Holy Moley-Yes Folks Aquariums Need Maintenance To Function'¦'¦  - 04/19/06 Hello, <Hi Dan.>      I have very high nitrate levels in my 55 gal. tank. <Uh-Oh!>   Can I get rid of these levels by using a combination of Aquarium salt and Cycle? <Huh? No'¦'¦?   I don't want to, but if I have to I'll do the water changes, <What? Not wanting to do water changes. Sir, excuse me if I sound bold but if you don't have the time to do at least weekly (ok maybe bi-weekly)'¦.then you should not own any type of aquaria.> the only question I have about the water changes is...How long do I wait after refill to start again, assuming I will need to do more than one water change to bring the levels down? <Read WWM re Water Changes for your answers my friend. I will say a few consecutive daily water changes (10% to 25%) over the next week.> Thank You, <Mmm-hmm.> Dan C. <Adam J.>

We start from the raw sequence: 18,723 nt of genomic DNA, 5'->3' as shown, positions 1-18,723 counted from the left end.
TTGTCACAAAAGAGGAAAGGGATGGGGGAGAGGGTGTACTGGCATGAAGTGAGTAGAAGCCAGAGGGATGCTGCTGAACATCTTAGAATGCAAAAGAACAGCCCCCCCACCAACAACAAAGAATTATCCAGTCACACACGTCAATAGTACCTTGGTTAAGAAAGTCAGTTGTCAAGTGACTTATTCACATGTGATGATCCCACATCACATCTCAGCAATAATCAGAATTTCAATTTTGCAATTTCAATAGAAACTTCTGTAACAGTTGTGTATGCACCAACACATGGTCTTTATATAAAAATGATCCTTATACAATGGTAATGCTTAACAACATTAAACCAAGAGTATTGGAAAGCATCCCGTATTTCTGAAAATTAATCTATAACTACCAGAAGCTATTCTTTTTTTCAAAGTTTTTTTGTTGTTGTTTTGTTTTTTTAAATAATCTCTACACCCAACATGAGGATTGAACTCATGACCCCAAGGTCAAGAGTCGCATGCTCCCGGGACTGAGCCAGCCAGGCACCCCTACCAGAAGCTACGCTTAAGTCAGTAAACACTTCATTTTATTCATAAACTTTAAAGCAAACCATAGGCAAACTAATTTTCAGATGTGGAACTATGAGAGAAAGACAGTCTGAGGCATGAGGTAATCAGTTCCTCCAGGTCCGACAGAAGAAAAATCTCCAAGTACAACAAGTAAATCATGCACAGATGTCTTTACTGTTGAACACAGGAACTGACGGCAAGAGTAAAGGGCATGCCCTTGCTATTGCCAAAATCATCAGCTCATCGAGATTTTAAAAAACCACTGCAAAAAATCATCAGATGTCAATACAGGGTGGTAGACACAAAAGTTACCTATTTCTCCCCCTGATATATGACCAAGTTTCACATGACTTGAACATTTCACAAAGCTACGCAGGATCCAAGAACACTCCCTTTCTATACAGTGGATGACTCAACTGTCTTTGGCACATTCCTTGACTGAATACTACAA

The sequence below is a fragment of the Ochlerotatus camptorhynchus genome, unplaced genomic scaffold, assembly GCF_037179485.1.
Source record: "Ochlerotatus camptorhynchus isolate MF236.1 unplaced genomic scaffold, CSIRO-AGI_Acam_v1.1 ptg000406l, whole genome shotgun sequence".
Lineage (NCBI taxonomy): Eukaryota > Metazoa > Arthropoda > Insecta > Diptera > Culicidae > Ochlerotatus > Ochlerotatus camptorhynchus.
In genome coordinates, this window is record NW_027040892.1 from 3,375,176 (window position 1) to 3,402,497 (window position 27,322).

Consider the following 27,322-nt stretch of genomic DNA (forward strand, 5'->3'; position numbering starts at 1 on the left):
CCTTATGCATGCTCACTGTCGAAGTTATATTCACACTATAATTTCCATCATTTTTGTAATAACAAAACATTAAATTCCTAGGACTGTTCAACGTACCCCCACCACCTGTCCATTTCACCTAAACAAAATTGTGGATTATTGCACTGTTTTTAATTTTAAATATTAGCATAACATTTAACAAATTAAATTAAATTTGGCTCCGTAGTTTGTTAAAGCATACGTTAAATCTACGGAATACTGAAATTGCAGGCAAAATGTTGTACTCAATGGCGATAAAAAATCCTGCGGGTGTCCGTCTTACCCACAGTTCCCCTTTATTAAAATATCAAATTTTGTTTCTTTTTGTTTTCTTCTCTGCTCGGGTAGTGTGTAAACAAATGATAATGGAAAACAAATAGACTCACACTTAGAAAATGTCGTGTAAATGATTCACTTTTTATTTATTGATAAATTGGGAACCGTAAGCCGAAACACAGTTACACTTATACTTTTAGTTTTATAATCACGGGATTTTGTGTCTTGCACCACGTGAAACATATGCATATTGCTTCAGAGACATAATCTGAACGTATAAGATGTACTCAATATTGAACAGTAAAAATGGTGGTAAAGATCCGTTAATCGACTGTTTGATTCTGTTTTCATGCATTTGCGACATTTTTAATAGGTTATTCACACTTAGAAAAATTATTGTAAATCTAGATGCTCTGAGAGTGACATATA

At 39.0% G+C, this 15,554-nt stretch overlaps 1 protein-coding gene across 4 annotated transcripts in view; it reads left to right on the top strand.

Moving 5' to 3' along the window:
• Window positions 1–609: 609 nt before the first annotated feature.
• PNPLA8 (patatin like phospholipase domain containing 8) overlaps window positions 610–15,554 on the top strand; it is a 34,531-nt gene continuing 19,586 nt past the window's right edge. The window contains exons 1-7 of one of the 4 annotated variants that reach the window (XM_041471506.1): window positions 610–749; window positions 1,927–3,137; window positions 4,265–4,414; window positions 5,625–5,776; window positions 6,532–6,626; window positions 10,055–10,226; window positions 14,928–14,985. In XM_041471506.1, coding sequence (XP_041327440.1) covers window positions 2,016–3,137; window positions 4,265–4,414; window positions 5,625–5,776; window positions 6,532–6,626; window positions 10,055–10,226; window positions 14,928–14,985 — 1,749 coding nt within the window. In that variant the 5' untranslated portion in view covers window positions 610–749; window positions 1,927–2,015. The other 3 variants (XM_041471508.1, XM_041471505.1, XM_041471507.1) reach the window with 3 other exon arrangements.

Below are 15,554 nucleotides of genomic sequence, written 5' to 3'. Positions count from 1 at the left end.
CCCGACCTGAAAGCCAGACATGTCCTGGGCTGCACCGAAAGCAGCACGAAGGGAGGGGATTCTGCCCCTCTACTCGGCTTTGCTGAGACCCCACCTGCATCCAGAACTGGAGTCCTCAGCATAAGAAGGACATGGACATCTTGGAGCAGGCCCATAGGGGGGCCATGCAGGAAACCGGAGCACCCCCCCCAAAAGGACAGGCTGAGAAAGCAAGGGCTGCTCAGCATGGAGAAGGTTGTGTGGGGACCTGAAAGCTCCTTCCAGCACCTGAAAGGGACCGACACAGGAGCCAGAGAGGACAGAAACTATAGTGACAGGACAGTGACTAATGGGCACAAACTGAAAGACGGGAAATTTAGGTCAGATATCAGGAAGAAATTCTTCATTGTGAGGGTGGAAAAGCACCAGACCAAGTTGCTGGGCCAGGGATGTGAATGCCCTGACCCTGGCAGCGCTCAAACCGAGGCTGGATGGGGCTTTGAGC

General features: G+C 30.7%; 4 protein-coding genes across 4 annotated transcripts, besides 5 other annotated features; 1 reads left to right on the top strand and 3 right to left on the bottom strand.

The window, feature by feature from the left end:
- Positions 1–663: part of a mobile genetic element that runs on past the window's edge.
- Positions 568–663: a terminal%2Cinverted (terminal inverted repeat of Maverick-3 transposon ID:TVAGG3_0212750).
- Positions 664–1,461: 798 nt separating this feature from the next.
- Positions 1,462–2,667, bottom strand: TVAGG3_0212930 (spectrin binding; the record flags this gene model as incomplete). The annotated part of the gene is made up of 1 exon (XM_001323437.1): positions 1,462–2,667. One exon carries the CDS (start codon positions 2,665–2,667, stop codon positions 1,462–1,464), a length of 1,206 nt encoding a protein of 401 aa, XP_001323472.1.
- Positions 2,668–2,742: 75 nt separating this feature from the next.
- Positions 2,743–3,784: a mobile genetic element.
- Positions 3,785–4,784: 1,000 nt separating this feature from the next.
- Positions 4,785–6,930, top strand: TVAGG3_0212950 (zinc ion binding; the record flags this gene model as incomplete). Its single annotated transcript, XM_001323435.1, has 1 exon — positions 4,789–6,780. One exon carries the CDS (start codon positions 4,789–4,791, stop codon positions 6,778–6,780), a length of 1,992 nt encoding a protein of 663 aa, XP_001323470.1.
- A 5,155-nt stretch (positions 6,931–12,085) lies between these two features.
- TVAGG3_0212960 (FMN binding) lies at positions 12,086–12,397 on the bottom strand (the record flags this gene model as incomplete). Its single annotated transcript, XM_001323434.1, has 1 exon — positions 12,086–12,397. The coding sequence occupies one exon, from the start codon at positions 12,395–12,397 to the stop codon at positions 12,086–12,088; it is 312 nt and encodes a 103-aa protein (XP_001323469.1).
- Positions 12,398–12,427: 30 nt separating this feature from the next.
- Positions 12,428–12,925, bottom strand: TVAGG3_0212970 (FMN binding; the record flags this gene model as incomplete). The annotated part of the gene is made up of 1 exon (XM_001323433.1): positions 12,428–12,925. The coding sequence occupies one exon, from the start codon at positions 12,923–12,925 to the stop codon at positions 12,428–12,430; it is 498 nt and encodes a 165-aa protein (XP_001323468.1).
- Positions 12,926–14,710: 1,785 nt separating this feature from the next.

Re: Holy Moley-Yes Folks Aquariums Need Maintenance To Function..  - 04/19/2006 I'm sorry I didn't mean I don't do the water changes at all, what I was saying was if I have to I will do the rapid water changes.  I read where you can reduce the nitrates in the tank rapidly by doing a 60% reduction, filling it back up to 80% capacity, then doing a 40% reduction, filling it back up to 100% capacity, then doing a 20% reduction and again filling it to 100% capacity.  This is the water changes I was talking about,  I own two tanks and have had them quite awhile, so I'm very careful of my levels in both tanks. <Okay, sorry for the confusion. I don't like to perform LARGE changes in one swoop, I would perform 25-30% water changes, but do about 5 of them, one a day or one every other day over the course of the week or two. Also find the root problem that are causing these nitrates to be so high.> Dan C. <Adam J.> High Nitrates in a Fishless Tank - 4/14/2006 I am once again back with more questions.  I have gotten the Caulerpa and have done frequent water changes and still my nitrates are high.  They seem to be 80ppm and possibly higher (depending on who is reading the results- I tend to think they are higher than my husband does.) Anyway, I was searching the site and it says that canister filters can be a nitrate culprit and that is what we have a Fluval 404 on a 55 gallon tank. Does the media inside need replacing? <<Have you noticed large amounts of waste accumulating in the media?>> I tested my tap water and the nitrates registered 10-20ppm.  What other suggestions could you tell me for the high nitrates? <<Many are posted on WWM.>> The ammonia and nitrites are fine. <<Do you mean zero?>> The PH fluctuates high and low and we still have no fish, just the live rock and inverts-Is there such thing as having too much sand in the tank? <<Not in this case.  Is your live rock curing still in your tank?  This may explain the nitrates.>> Thanks! Sandy <<Glad to help. Lisa.>>